Yoga, Breathing Exercises, and Meditation Improve Urinary Incontinence Symptoms, Wellbeing

An adjunctive, smartphone-delivered mind-body regimen consisting of yoga, breathing exercise, and meditation improved frequency and severity of urinary leak as well as daily life activity and stress associated with urinary incontinence, according to a study presented at the 2021 American Urological Association Annual Meeting.

Yoga, meditation, breathing exercises, and sound therapy are often practiced to support emotional and mental wellbeing. In recent years, researchers have been investigating the effects of these interventions on various aspects of physical health, in addition to outcomes associated with certain conditions. To date, few studies have identified whether mind-body exercises have a beneficial impact on patients with urinary incontinence.

The study included 258 patients with urinary incontinence who participated in an app-based mind-body intervention termed “Yoga of Immortals” that consisted of yoga, sound therapy, breathing exercises, and meditation. Patients completed several questionnaires at baseline, 4 weeks, and 8 weeks to assess changes in the different dimensions of health as it relates to urinary incontinence.

The questionnaires used in the study included the International Consultation on Incontinence Modular Questionnaire (ICIQ)-LUTS-Quality of Life (QoL), which assessed the impact urinary incontinence has on quality of life, as well as the International Consultation on Incontinence Questionnaire-Urinary Incontinence Short Form (ICIQ-UI SF), which assessed the mean symptom score and severity of urinary incontinence. The Patient Global Impression of Improvement (PGI-I) was also used to assess patient-perceived improvement in urinary incontinence.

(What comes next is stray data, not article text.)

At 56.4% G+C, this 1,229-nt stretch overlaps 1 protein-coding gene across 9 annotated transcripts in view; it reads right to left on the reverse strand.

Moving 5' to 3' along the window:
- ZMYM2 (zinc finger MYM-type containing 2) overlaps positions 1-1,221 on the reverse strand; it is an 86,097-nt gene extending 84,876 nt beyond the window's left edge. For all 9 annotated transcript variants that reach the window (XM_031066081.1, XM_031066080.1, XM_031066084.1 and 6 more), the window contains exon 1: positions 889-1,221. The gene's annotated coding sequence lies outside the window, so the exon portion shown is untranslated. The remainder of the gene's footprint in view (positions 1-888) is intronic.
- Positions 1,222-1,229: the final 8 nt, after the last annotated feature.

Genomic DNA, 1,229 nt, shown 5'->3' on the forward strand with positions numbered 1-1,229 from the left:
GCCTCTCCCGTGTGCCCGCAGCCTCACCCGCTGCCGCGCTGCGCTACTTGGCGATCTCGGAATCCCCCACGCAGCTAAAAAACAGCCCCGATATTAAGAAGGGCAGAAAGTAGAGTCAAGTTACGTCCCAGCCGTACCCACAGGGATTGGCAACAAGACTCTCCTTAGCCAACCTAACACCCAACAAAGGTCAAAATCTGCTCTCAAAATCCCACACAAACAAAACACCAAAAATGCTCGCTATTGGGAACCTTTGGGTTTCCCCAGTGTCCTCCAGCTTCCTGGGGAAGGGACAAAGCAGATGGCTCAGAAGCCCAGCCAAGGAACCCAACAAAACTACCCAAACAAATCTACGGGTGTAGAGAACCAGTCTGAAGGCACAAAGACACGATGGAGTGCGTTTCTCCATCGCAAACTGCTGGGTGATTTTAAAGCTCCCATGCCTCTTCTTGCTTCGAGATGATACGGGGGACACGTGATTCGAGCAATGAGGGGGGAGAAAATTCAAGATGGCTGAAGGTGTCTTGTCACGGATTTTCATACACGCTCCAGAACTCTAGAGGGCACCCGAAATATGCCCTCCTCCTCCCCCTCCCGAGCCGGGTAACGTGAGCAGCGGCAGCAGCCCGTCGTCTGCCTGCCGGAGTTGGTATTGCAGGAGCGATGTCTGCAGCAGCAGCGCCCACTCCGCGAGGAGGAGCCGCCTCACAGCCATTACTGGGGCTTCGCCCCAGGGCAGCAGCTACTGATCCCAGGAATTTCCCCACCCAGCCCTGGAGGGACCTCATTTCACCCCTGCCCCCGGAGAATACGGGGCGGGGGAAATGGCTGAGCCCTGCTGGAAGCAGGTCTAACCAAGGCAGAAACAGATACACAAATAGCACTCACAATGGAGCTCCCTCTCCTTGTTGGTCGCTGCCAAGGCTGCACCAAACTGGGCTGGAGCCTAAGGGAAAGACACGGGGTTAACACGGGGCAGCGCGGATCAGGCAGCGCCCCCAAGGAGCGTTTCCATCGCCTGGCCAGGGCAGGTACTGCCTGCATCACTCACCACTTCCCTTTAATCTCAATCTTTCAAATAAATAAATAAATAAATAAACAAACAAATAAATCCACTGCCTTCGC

Overall, participants had significant reductions in their mean scores on the ICIQ-LUTS-QOL as well as the ICIQ-UI SF, suggesting the mind-body intervention improved urinary incontinence symptoms and QoL. In addition, patients reported marked improvements in the frequency of urinary leak, urinary leak severity, as well as the interference in daily life activity following the intervention.

There was also significant improvement in stress associated with urinary incontinence, further implicating the intervention in the reported QoL improvements. Approximately 60% of patients said they felt “very much better” at 4 weeks after the intervention, according to the PGI-I scale, while 16% said they were “much better” and 12% said they felt “a little better” at 4 weeks.

Based on these findings, the researchers suggest the app-based yoga, sound therapy, and meditation regimen could serve as an adjunctive therapeutic option in patients with urinary incontinence who are inclined to engage in these types of practices. Given the program is delivered by a smartphone app, the researchers suggest it has an added advantage over other in-person programs in the ability to access the practices at any time.